Practice Doesn’t Always Make Perfect
“Practice makes perfect,” right? Well, maybe not. What if I told you that this well-known adage is actually a quasi-fallacy, a half-truth that leaves out a very important part of the path to perfection?
Many think that mastering a skill is solely dependent on how many hours and how much effort we put into it. So, we toil, spending valuable time and effort and we often see little to no progress. When we don’t see a change, we question: “Is something wrong with me? Am I just not meant to learn this skill?” Sometimes we even give up, convinced that we are stupid or incapable.
“Is it true?” you may be wondering, “Am I stupid? Am I incapable?” OF COURSE NOT! You can learn just about anything. But learning requires more than just time and energy. It requires precision and engagement. Likely, our error occurs in THE WAY we practice.
The Low Down
See, practice doesn’t really make perfect. Practice doesn’t even make permanent. PRACTICE MAKES HABITS.
The more times you repeat an action the more likely you are to take that action without thinking. And while this can be an indicator of mastery, it’s only a positive one if you’ve formed the right habits.
My son Braxton is obsessed with soccer. While he was living at home, we often woke to him cheering loudly at five in the morning as he watched a game broadcast from another country. His passion for soccer has led him both to play and to study the game. He’s become one very knowledgeable soccer nut. One morning, he and I were discussing this principle of “practice makes habit” Braxton gave the perfect soccer related example:
The U.S. lags behind most of the world in soccer. The difference in technical ability between British and American players is astounding. But why is this? Much of it comes down to technical training. In England, technical training starts at age 4 or 5. Young children, barely older than toddlers, are taught the proper way to strike a ball. As they grow older they practice this motion repeatedly.
In the United States, competitive soccer doesn’t begin until age 10 or 12. Until then, most children participate in recreational soccer. While playing rec, these children develop awful habits. Many learn to strike the ball with their toe, an improper “technique” that affords little to no accuracy. Others learn to lock their ankles, a practice that can lead to painful injuries. No matter how hard these young players practice, their game doesn’t improve. Why? Because they’re not employing the right techniques. All that practice (no matter how much heart is put into it) leads to bad habits. When these kids begin to play competitively coaches have to break down these tendencies and teach new ones, a far more difficult task than simply teaching good habits in the first place.
So how do we ensure that our practice will lead to improvement and, ultimately, success? According to Daniel Coyle’s book The Talent Code, we “PRACTICE DEEPLY”. Instead of practicing the wrong motions over and over again quickly, we slow down. We analyze our own practice. When we make a mistake, we go back and evaluate what went wrong and then we do it again even slower, until we get it right.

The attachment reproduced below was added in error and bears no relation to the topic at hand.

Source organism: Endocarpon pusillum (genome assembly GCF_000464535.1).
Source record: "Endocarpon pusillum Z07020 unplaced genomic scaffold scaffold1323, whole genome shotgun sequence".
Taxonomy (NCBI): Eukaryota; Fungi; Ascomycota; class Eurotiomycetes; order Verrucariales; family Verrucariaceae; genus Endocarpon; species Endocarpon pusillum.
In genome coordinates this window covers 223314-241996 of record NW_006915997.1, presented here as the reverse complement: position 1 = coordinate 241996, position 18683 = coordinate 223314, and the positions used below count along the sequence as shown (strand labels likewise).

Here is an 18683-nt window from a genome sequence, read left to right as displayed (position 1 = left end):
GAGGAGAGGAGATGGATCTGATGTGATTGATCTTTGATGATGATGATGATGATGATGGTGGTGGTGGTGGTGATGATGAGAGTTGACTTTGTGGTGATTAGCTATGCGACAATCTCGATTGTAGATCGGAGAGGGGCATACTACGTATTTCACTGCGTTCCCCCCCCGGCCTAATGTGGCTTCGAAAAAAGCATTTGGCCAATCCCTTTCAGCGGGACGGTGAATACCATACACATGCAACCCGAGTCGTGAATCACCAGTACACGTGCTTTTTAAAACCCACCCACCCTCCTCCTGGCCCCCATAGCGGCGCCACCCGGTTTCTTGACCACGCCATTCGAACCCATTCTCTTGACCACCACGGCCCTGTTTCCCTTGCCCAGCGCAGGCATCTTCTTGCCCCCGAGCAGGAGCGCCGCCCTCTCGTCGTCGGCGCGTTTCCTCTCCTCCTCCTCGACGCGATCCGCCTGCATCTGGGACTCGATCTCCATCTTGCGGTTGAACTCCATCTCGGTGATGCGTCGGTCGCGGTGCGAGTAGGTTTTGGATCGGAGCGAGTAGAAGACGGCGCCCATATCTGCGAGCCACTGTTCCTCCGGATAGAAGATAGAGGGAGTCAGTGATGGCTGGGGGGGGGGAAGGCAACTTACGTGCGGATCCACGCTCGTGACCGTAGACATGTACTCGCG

The key to good practice is making and recognizing mistakes. According to Coyle, deep practice sessions “take events that we normally strive to avoid- namely mistakes- and turn[s] them into skill.” “Effective practice, he says, is “purposely operating at the edge of [our] ability.” I would suggest that we practice just beyond that point for improvement and profitable mistake-making. As this process is repeated our skill improve. We eliminate the mistakes and the result is fluid, effortless-looking performance.
This does not happen overnight. According to Malcolm Gladwell it takes approximately ten thousand hours to become an expert at any one skill. But we can do things to expedite this process. Researchers have found that Brazil produces a disproportionate amount of world class soccer players. Why? Studies show it’s because Brazil is one of the only countries that consistently plays futsal.
Futsal is played almost exactly like soccer, but on a smaller field and with a heavier ball. When playing futsal, players must think quickly and pass precisely. They are forced to make mistakes by the lack of time, and forced to fix them if they want to be effective. This pattern, found naturally in futsal, is the key to expediting our improvement.
Yes, it requires much time and effort to become an expert. But if we can force ourselves to operate at the edge of our abilities in real life-like situations, self-analyzing and correcting as we go, we can improve quickly and effectively (The Talent Code, Daniel Coyle).
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